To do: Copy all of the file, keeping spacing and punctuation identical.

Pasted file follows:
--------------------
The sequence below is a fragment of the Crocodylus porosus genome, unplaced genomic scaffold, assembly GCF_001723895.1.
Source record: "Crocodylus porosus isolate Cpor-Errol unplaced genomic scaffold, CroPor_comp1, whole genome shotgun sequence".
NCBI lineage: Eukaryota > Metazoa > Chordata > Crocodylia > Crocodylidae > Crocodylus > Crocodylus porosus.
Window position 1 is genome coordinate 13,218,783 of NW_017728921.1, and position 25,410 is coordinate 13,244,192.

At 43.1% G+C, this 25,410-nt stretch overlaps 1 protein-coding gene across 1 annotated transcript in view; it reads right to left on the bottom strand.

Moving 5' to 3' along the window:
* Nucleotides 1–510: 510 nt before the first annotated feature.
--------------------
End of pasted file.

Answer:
The sequence below is a fragment of the Crocodylus porosus genome, unplaced genomic scaffold, assembly GCF_001723895.1.
Source record: "Crocodylus porosus isolate Cpor-Errol unplaced genomic scaffold, CroPor_comp1, whole genome shotgun sequence".
NCBI lineage: Eukaryota > Metazoa > Chordata > Crocodylia > Crocodylidae > Crocodylus > Crocodylus porosus.
Window position 1 is genome coordinate 13,218,783 of NW_017728921.1, and position 25,410 is coordinate 13,244,192.

At 43.1% G+C, this 25,410-nt stretch overlaps 1 protein-coding gene across 1 annotated transcript in view; it reads right to left on the bottom strand.

Moving 5' to 3' along the window:
* Nucleotides 1–510: 510 nt before the first annotated feature.